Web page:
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Vitamin C 1970 Dodge Challenger R/T SE Flaunts Rare V-Code 440 V8

Introduced in late 1969, the Dodge Challenger was a bit late to the muscle car party. But that didn't stop it from becoming a legendary Mopar. The Challenger was quite popular in its first year on the market, moving almost 77,000 units. Far from rare as a whole, but this model year spawned a few configurations that are hard to come by and quite expensive nowadays.
1970 Dodge Challenger R/T SE 9 photos
Photo: Vanguard Motor Sales/YouTube
1970 Dodge Challenger R/T SE1970 Dodge Challenger R/T SE1970 Dodge Challenger R/T SE1970 Dodge Challenger R/T SE1970 Dodge Challenger R/T SE1970 Dodge Challenger R/T SE1970 Dodge Challenger R/T SE1970 Dodge Challenger R/T SE
The R/T is obviously the most desirable version of the 1970 Challenger. Short for "Road and Track," the performance package added a beefier suspension, a Rallye instrument cluster, heavy-duty brakes, and a choice of three stripe options. And, of course, the "R/T" badge also came with a selection of big-block V8 engines.

The 383-cubic-inch (6.3-liter) "Magnum" mill rated 335 horsepower was the base V8, but Dodge also offered a larger 440-cubic-inch (7.2-liter) RB good for 375 horsepower. The same engine came with 390 horsepower on tap in "Six Pack" trim, which means three two-barrel carburetors instead of the four-barrel setup. Finally, the 426-cubic-inch (7.0-liter) HEMI V8 topped the range with 425 horsepower.

Dodge sold 18,512 R/Ts in 1970. Most of them left the factory with 383 V8, the engine of choice for 12,281 customers. Next up is the 440 RB with 3,840 units, while the 440-6 moved 2,035 cars. The 426 HEMI wasn't that popular, though. Due to high insurance rates for high-performance vehicles, only 356 buyers went with the top-of-the-line V8. And that's precisely what makes golden-era HEMI Mopars rare today.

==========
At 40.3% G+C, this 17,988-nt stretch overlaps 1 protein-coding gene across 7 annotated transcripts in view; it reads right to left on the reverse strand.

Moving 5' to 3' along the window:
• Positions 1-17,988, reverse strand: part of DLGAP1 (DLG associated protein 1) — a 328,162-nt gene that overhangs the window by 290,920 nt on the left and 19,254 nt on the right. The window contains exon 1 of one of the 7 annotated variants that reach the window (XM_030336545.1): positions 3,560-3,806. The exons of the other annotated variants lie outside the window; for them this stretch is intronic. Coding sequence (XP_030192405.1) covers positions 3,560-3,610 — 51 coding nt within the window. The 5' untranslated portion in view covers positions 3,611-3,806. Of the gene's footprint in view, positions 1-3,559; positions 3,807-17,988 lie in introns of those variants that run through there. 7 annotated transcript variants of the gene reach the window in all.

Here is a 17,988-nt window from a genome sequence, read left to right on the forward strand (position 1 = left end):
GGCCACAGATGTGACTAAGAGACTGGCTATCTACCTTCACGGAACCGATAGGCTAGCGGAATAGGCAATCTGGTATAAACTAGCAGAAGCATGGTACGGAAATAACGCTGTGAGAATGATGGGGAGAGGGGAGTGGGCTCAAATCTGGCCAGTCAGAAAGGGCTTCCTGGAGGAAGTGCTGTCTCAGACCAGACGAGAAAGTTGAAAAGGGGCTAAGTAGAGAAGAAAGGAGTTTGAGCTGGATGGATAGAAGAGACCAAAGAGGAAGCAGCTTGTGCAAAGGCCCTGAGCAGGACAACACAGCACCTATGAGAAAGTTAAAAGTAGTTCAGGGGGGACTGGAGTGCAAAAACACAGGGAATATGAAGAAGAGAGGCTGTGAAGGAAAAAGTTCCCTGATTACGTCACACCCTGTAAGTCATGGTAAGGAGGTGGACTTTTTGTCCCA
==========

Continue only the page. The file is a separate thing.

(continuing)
But while some of these figures are impressively low, they can be narrowed down even more if we factor in the Special Edition package. A 1970-only bundle, it included leather and vinyl bucket seats, a woodgrain steering wheel, a matching instrument panel, unique pedals, and a special lighting group with turn signal indicators mounted on the hood. Dodge sold almost 10,000 SE-equipped Challengers in 1970, but only 3,753 were also fitted with the R/T bundle.

About 2,500 of these cars got the 383-cubic-inch V8, while 875 came with the four-barrel 440 RB. As we move up the powertrain ladder, things become scarcer with only 296 440-6 cars and just 60 HEMIs. It doesn't get much rarer than this unless we're talking about R/T convertibles.

How many of these rare R/T SE cars are still around? Well, it's impossible to tell with accuracy, but most likely, fewer than 1,000 units are still running and driving today. The Vitamin C example you see here is one of those super-rare gems.

The result of a frame-off restoration, this 1970 Challenger, looks like it just left the assembly line. It comes with all the trim and features that define an R/T SE, and it also packs a rare engine under the hood. Specifically, this Mopar rocks a V-code 440 "Six Pack," so it's one of only 296 units made. What's more, the Torqueflite automatic transmission further narrows it down to one of only 161 produced. The Vitamin C likely moves it close to one-of-one territory, but that's tough to tell without access to a proper registry.

On the flip side, this isn't a numbers-matching muscle car. Unfortunately, the original 440 V8 got lost on the way, and the Challenger now relies on a replacement unit. But it's a period-correct mill, which is something I would be able to live with, given how rare these R/T SE rigs are. And while it's not a better option than the HEMI, it sounds just as fantastic when the pedal hits the floor. Check it out in the video below.

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About the author: Ciprian Florea
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Ask Ciprian about cars and he'll reveal an obsession with classics and an annoyance with modern design cues. Read his articles and you'll understand why his ideal SUV is the 1969 Chevrolet K5 Blazer.
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